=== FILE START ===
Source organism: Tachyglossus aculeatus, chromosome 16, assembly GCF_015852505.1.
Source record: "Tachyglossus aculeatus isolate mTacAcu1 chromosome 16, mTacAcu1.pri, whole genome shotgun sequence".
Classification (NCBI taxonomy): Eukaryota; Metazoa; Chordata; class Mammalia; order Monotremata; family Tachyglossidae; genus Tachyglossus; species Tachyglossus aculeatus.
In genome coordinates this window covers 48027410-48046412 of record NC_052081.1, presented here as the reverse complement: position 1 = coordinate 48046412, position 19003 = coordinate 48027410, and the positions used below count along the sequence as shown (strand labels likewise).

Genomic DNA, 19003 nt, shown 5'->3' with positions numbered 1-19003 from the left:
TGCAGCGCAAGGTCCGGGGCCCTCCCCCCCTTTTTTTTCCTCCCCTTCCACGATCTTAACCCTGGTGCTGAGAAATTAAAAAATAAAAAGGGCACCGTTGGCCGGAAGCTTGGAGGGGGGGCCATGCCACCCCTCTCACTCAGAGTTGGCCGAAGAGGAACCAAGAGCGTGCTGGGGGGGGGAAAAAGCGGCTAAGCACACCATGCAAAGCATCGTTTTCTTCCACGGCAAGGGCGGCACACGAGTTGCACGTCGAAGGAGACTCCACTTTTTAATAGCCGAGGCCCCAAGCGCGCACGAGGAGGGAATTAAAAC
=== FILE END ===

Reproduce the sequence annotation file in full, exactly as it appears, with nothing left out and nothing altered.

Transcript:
Source organism: Tachyglossus aculeatus, chromosome 16, assembly GCF_015852505.1.
Source record: "Tachyglossus aculeatus isolate mTacAcu1 chromosome 16, mTacAcu1.pri, whole genome shotgun sequence".
Classification (NCBI taxonomy): Eukaryota; Metazoa; Chordata; class Mammalia; order Monotremata; family Tachyglossidae; genus Tachyglossus; species Tachyglossus aculeatus.
In genome coordinates this window covers 48027410-48046412 of record NC_052081.1, presented here as the reverse complement: position 1 = coordinate 48046412, position 19003 = coordinate 48027410, and the positions used below count along the sequence as shown (strand labels likewise).

Genomic DNA, 19003 nt, shown 5'->3' with positions numbered 1-19003 from the left:
TGCAGCGCAAGGTCCGGGGCCCTCCCCCCCTTTTTTTTCCTCCCCTTCCACGATCTTAACCCTGGTGCTGAGAAATTAAAAAATAAAAAGGGCACCGTTGGCCGGAAGCTTGGAGGGGGGGCCATGCCACCCCTCTCACTCAGAGTTGGCCGAAGAGGAACCAAGAGCGTGCTGGGGGGGGGAAAAAGCGGCTAAGCACACCATGCAAAGCATCGTTTTCTTCCACGGCAAGGGCGGCACACGAGTTGCACGTCGAAGGAGACTCCACTTTTTAATAGCCGAGGCCCCAAGCGCGCACGAGGAGGGAATTAAAAC